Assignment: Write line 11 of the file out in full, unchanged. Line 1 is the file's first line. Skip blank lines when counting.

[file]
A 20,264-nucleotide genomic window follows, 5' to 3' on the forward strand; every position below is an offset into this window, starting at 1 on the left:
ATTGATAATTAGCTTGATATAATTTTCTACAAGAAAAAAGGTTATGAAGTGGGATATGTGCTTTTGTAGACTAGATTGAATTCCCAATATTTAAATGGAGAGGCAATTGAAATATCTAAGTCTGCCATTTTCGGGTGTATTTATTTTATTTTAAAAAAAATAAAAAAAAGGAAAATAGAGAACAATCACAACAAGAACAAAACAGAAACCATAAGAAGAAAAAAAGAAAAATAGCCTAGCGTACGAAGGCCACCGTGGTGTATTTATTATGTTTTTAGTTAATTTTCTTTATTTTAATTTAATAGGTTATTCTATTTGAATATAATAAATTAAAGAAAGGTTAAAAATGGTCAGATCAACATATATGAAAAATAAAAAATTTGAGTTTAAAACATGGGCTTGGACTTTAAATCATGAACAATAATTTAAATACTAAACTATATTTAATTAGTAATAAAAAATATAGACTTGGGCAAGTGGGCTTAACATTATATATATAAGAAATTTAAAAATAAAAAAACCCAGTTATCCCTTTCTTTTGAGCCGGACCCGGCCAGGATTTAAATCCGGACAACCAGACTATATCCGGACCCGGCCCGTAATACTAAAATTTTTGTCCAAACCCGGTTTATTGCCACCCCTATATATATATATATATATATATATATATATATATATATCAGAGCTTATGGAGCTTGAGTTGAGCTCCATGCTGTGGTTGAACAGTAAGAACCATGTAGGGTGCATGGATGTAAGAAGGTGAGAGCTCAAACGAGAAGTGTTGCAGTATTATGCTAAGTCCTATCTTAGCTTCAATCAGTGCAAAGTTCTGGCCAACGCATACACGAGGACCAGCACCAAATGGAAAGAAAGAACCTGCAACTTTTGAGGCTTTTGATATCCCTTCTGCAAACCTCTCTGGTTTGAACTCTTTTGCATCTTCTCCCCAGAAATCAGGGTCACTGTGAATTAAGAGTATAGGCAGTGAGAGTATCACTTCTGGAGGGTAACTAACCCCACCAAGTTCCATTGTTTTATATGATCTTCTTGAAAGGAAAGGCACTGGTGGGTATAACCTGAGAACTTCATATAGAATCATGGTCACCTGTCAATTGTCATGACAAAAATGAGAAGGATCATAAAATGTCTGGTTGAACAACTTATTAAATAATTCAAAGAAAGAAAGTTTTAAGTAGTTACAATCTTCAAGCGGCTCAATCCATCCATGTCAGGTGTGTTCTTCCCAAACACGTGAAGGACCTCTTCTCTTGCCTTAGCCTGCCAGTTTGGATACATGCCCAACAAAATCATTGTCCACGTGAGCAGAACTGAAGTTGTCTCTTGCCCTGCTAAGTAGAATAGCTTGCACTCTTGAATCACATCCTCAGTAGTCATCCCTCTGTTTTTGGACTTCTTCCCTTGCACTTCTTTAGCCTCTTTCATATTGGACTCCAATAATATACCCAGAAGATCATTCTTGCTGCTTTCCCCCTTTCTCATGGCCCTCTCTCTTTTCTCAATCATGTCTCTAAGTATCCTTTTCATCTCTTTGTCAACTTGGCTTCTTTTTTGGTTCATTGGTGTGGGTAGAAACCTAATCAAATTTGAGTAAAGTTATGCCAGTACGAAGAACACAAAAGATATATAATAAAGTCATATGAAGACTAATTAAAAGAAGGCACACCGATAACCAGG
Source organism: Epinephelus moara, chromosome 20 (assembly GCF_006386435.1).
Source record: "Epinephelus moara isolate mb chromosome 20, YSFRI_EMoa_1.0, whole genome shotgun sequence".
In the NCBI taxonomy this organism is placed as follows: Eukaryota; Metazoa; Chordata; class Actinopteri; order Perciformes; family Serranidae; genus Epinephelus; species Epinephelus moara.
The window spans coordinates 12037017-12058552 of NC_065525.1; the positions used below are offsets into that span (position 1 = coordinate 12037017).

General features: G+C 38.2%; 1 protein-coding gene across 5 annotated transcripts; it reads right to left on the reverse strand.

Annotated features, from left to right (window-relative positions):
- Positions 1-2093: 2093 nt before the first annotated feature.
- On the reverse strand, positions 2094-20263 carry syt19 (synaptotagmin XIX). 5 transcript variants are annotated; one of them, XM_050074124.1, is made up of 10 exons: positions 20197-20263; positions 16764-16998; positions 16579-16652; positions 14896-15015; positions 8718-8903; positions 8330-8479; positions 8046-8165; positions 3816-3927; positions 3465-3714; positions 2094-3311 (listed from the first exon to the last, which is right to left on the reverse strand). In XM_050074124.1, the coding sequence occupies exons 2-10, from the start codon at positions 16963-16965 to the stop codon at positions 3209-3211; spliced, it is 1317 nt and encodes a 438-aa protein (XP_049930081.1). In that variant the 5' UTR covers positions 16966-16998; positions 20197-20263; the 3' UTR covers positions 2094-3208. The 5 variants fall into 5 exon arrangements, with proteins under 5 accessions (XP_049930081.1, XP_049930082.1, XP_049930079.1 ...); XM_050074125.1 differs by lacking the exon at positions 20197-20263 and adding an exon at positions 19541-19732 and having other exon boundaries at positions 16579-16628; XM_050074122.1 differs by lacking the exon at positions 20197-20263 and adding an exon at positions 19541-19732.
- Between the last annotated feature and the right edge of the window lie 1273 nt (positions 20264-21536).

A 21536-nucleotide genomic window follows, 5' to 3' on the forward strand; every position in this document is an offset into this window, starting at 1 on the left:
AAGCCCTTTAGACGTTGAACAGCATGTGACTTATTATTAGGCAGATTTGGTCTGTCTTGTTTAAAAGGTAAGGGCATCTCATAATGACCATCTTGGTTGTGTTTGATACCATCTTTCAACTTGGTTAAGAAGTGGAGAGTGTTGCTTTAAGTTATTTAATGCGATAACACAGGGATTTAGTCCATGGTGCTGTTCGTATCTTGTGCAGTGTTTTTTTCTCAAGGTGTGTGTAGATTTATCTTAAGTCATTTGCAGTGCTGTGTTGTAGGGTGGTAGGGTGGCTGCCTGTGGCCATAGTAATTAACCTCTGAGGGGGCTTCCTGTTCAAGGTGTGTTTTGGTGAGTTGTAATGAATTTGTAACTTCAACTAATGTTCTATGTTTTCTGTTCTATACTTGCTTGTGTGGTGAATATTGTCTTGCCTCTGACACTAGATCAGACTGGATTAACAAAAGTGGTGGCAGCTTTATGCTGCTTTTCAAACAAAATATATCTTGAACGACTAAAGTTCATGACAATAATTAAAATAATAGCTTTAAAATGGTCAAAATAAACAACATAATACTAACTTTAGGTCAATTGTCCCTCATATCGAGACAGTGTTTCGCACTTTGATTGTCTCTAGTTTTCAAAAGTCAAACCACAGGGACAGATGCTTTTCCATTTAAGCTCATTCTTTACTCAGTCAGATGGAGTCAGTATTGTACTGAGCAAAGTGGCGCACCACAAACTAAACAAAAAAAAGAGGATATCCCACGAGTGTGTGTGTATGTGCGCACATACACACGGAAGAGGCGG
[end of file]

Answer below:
- Between the last annotated feature and the right edge of the window lie 1273 nt (positions 20264-21536).